It will be fun getting to know the other vendors at the event and getting to see what they have to offer for sale, it is amazing how creative some people are.   Usually event vendors are a friendly bunch and by the end of the event we all know each other better.

Tomorrow of course our clocks Spring Forward as we enter Daylight Saving Time – lets hope that I remember to put the clocks forward after a long day at the craft fair! Rosemary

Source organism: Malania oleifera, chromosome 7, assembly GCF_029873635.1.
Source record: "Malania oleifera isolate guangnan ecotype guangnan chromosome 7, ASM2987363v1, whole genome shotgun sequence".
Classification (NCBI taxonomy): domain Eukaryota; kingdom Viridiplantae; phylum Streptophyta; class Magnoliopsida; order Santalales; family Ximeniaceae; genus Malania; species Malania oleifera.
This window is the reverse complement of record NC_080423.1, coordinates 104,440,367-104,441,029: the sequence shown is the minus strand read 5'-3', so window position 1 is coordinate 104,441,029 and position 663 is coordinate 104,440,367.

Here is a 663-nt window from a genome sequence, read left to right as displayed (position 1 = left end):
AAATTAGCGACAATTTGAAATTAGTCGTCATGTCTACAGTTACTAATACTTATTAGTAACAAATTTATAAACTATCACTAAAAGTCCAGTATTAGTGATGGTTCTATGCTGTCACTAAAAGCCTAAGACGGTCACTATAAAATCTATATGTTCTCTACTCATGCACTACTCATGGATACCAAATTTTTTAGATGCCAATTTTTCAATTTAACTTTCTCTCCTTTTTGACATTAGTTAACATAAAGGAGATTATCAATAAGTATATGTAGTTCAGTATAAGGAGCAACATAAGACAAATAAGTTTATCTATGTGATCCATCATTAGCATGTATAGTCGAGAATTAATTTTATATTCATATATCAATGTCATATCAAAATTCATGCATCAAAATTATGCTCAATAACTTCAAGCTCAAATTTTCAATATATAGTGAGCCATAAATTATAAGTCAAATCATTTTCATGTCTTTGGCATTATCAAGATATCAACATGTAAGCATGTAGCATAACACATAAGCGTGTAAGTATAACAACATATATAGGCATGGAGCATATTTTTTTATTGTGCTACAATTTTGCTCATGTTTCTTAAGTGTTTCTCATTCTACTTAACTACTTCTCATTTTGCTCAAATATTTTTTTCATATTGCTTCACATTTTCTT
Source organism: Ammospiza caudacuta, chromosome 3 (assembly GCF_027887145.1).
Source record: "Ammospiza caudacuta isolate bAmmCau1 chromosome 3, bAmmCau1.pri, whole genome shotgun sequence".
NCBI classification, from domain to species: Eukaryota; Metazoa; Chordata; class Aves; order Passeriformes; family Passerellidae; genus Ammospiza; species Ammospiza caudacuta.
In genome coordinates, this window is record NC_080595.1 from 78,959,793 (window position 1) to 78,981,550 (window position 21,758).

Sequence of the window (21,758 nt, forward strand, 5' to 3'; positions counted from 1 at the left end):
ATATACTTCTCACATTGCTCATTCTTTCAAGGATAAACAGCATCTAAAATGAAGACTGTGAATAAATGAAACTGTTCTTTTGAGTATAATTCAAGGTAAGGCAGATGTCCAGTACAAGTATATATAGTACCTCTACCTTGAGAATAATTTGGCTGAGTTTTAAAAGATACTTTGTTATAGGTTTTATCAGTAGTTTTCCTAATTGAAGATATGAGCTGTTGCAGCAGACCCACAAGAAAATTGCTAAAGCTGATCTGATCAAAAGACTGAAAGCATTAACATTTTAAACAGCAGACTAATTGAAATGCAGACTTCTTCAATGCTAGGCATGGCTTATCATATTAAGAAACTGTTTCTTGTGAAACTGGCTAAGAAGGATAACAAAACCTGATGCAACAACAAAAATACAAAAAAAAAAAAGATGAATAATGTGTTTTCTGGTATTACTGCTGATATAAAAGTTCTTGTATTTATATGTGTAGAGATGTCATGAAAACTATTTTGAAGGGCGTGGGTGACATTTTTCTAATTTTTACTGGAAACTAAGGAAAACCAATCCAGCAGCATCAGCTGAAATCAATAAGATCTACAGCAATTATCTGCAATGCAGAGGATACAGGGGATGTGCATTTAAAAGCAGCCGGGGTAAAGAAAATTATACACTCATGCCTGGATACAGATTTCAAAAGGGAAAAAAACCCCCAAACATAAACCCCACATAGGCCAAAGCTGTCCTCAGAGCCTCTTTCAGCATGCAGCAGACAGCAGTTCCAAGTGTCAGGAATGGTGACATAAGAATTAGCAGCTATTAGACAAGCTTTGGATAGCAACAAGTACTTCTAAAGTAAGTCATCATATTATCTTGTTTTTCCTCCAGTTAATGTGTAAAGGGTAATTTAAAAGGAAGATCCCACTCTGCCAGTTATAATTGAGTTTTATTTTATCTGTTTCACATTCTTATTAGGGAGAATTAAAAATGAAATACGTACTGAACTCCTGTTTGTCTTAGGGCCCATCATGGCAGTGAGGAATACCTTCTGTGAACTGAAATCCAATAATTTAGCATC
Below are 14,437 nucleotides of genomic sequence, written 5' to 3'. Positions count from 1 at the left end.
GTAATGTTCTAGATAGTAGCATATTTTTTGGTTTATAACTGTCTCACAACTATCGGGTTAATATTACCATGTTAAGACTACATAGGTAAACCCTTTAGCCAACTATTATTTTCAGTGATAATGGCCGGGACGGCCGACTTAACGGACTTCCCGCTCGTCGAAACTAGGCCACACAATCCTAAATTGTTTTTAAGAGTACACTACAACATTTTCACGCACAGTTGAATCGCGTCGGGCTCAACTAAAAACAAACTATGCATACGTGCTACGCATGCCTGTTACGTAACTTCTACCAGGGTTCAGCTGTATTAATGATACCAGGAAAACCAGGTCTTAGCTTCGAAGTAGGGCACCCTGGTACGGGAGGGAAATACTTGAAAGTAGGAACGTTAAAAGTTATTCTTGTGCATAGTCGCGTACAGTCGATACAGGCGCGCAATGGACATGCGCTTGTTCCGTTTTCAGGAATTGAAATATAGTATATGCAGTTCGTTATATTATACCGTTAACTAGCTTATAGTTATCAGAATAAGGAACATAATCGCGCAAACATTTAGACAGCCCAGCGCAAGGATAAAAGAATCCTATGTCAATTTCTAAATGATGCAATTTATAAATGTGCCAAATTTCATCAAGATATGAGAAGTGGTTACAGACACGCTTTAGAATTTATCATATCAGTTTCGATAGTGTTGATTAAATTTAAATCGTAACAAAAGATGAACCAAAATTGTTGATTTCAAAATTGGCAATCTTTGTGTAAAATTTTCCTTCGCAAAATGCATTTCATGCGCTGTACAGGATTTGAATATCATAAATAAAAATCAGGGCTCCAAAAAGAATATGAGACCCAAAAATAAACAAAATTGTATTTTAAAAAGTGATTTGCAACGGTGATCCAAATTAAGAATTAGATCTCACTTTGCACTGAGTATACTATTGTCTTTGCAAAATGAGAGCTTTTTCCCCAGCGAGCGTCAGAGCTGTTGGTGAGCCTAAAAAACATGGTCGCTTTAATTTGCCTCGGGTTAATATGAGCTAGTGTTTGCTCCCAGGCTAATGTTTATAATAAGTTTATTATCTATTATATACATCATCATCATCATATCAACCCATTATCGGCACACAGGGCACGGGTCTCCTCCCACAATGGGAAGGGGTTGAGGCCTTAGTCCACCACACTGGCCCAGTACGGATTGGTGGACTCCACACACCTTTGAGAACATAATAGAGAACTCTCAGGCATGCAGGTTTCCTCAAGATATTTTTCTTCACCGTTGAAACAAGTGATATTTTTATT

November 20, 2007

Cold Feet? Warm Socks!

Windrush Alpaca SocksIt’s hard to believe it is the middle of November; our daytime high for yesterday was 81 degrees, which even for us is much higher than usual.  According to the weatherman though we are in for a drastic change as a cold front rolls into the area causing our daytime temperatures to fall into the 40’s and 50’s – that’s going to be a shock to the system.  The weather then will continue to deteriorate with a chance of rain and snow from Thursday onwards!  How strange that is, to go from 80 plus degrees and sun to 40’s and snow all within a matter of a few days, but that is often the way here on the high plains of New Mexico.